Time new infections is also b(N — I)I; this is often called the force of infection. We assume that individuals lose infectiousness at rate v, so that the rate of loss of infected individuals is vl. Combining these, we obtain an equation for the dynamics of infection:

If we combine the linear terms together we have d = I (bN — v) — bI2 (5.2)

and we see from this equation that if bN< v, the number of infecteds will decline from its initial value. However, if bN> v, then Eq. (5.2) is the logistic equation, written in a slightly different format (what would the r and K of the logistic equation be in terms of the parameters in Eq. (5.2)?). The resulting dynamics are shown in Figure 5.1. If bN< v, the disease will not spread in the population, but if it does spread, the growth will be logistic - an epidemic will occur, leading to a steady level of infection in the population I = (bN — v)/b. Furthermore, whether the disease spreads or not can be determined by evaluating bN/v without having to evaluate the parameters individually. Pybus et al. (2001) fit this model to a number of different sets of data on hepatitis C virus.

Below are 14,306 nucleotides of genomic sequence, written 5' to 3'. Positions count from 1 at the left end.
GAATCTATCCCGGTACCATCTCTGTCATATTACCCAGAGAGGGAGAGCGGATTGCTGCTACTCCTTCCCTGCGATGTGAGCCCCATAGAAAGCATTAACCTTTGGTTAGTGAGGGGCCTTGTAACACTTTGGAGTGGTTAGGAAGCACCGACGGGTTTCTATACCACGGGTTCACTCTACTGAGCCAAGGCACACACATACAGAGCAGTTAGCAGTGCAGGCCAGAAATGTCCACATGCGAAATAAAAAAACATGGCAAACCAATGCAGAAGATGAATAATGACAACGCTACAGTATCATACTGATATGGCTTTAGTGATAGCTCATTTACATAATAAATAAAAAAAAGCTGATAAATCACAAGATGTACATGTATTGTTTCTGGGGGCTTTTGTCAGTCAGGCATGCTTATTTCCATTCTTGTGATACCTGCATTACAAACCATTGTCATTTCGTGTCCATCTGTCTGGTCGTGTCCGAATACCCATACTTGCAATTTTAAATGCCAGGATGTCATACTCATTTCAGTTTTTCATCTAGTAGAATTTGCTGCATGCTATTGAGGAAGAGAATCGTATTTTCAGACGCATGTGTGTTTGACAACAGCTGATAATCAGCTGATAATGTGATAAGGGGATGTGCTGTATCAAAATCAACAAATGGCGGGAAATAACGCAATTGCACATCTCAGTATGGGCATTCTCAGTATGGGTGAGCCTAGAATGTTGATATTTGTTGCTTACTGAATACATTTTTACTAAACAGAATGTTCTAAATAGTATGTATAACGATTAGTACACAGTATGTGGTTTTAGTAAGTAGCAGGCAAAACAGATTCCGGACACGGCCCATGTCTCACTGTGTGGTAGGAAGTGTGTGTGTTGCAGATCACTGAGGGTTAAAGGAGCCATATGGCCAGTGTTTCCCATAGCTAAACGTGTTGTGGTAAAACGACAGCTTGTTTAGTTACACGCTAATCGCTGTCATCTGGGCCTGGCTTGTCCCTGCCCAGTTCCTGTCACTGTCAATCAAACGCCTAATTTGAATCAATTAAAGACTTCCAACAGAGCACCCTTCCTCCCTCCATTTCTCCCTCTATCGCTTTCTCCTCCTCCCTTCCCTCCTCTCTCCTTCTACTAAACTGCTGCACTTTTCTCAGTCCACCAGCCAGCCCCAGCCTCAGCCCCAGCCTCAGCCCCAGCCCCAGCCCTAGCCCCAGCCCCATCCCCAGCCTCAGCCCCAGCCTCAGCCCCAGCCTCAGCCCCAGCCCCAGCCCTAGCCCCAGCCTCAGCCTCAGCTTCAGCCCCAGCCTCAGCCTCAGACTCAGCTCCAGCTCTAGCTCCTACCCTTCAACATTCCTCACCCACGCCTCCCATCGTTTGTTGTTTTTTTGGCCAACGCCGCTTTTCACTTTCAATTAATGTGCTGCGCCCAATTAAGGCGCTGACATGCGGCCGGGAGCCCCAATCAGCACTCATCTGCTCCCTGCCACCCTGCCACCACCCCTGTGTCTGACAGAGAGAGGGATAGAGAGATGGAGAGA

Since the population is closed, we could also work with the fraction of the population that is infected, i(t) = I(t)/N. Setting I(t) = Ni(t) in

Characterizing the transmission between susceptible and infected individuals

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